Rami Alqurashi, respondent, v. Party of Four, Inc., doing business as Sunrise Fitness Center, appellant.

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Supreme Court, Appellate Division, Second Department, New York.

Rami Alqurashi, respondent, v. Party of Four, Inc., doing business as Sunrise Fitness Center, appellant.

2011–00560 (Index No. 7153/08)

Decided: November 29, 2011

PETER B. SKELOS, J.P. RUTH C. BALKIN RANDALL T. ENG SANDRA L. SGROI, JJ. Miranda Sambursky Slone Sklarin Verveniotis, LLP, Mineola, N.Y. (Ondine Slone and Neil L. Sambursky of counsel), for appellant. Thomas J. Stock, Mineola, N.Y. (Victor A. Carr of counsel), for respondent.

Argued—November 7, 2011

DECISION & ORDER

In an action to recover damages for personal injuries, the defendant appeals from an order of the Supreme Court, Suffolk County (Tanenbaum, J.), dated November 17, 2010, which denied its motion for summary judgment dismissing the complaint.

ORDERED that the order is affirmed, with costs.

The plaintiff allegedly sustained personal injuries while he was exercising at the defendant's gym with what he described as a set of 140–pound dumbbells, consisting of seven 10–pound metal plates on each side of a metal bar.   The doctrine of primary assumption of risk provides that a voluntary participant in a sporting or recreational activity “consents to those commonly appreciated risks which are inherent in and arise out of the nature of the sport generally and flow from such participation” (Morgan v. State of New York, 90 N.Y.2d 471, 484).   However, the doctrine will not serve as a bar to liability if the risk is unassumed, concealed, or unreasonably increased (see Demelio v. Playmakers, Inc., 63 AD3d 777;  Fithian v Sag Harbor Union Free School Dist., 54 AD3d 719;  Sauray v. City of New York, 261 A.D.2d 601).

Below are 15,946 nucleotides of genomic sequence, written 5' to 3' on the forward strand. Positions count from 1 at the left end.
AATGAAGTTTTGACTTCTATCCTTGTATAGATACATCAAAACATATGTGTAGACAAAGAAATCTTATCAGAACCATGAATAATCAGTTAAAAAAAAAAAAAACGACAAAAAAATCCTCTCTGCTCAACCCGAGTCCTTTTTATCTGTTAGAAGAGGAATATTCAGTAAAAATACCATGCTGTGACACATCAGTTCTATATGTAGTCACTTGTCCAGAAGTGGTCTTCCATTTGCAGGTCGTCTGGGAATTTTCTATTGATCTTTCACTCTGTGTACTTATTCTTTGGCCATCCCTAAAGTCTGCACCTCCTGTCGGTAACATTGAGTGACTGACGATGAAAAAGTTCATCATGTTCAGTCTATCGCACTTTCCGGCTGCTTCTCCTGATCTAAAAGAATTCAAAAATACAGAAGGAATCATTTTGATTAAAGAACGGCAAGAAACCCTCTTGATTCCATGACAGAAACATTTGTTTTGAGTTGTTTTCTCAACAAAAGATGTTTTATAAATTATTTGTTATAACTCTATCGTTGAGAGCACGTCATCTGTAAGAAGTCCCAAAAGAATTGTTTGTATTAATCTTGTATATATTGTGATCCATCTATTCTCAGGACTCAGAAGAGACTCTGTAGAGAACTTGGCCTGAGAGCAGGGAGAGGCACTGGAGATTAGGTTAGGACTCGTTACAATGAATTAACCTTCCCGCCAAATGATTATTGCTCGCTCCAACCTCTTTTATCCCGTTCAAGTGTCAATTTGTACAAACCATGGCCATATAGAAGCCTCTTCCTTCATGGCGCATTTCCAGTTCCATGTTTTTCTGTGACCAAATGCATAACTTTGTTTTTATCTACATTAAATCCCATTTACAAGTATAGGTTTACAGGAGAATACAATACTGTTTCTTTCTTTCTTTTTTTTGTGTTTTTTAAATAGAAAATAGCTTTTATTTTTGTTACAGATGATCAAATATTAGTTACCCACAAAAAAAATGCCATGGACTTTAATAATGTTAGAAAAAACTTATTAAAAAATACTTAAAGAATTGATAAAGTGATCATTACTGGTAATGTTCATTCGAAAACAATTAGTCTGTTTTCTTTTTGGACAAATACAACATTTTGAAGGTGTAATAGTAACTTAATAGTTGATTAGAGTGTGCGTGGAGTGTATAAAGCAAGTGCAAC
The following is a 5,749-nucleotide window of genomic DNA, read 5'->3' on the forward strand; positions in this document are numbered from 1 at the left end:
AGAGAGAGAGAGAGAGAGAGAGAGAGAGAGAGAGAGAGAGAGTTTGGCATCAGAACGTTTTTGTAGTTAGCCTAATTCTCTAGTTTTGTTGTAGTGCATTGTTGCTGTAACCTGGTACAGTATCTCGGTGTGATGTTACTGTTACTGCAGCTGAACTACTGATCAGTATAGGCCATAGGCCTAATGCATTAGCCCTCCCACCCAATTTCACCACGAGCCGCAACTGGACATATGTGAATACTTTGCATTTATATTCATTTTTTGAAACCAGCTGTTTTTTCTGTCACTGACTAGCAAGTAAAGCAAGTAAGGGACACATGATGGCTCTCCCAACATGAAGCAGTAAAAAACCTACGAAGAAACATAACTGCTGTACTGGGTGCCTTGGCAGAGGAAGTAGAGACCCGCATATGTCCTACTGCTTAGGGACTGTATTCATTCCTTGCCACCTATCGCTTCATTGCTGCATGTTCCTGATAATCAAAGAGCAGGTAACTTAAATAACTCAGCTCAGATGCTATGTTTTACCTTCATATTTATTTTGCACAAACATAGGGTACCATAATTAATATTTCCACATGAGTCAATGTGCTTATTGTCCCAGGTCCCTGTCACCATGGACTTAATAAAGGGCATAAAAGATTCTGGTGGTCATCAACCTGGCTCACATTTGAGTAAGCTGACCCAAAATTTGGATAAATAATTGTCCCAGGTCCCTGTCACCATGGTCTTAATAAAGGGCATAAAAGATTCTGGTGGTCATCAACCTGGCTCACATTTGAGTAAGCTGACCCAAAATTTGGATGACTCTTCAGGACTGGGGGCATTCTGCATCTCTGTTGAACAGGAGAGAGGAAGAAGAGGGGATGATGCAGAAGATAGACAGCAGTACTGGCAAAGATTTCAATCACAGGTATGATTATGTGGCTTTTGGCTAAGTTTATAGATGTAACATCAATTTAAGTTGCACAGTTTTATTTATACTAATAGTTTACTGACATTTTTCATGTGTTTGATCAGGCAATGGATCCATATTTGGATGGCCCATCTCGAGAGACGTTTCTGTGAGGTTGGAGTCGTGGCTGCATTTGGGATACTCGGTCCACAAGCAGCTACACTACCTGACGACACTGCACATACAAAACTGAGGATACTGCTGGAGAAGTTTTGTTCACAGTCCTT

Here, the defendant failed to establish, prima facie, that the plaintiff assumed the risk of the injury herein.   Contrary to the defendant's contention, the evidence did not establish that the plaintiff simply lost his grip and dropped the 140–pound dumbbell from his right hand onto his toes.   According to the plaintiff's deposition testimony, he picked up a set of 140–pound dumbbells from the bottom rack where they were stored, and as he attempted to lift the dumbbell in his right hand, two of the metal plates came loose from the metal bar and fell on him.   As a result, he lost his balance and dropped the dumbbell.

In addition, the defendant's president testified that all of the dumbbells were secured with a bolt which was about 11/212-to 2 inches deep, and that to adjust the weight on the dumbbells, one had to use a so-called Allen key to screw and unscrew the bolt.   Significantly, the president further testified that he was the only person who adjusted weights on the dumbbells, that gym employees had the responsibility to re-rack and inspect the dumbbells to insure that the screws were tight, and that members were not allowed to remove or add weights to the dumbbells.   Given the president's statements regarding the defendant's control over the instrumentality which caused the injury, and viewing all of the evidence in a light most favorable to the plaintiff, as we must (see Guerra v. Cantos, 38 AD3d 714), it cannot be said as a matter of law that the plaintiff assumed the risk of the injury which occurred by voluntarily engaging in the activity of weightlifting (see Demelio v. Playmakers, Inc., 63 AD3d 777;  Fithian v Sag Harbor Union Free School Dist., 54 AD3d 719;  Sauray v. City of New York, 261 A.D.2d 601;  cf.   Lee v. Maloney, 270 A.D.2d 689).

The defendant's remaining contention is without merit.

Accordingly, the defendant's motion for summary judgment dismissing the complaint was properly denied (see generally Alvarez v. Prospect Hosp., 68 N.Y.2d 320).

SKELOS, J.P., BALKIN, ENG and SGROI, JJ., concur.

ENTER:

Matthew G. Kiernan

Clerk of the Court

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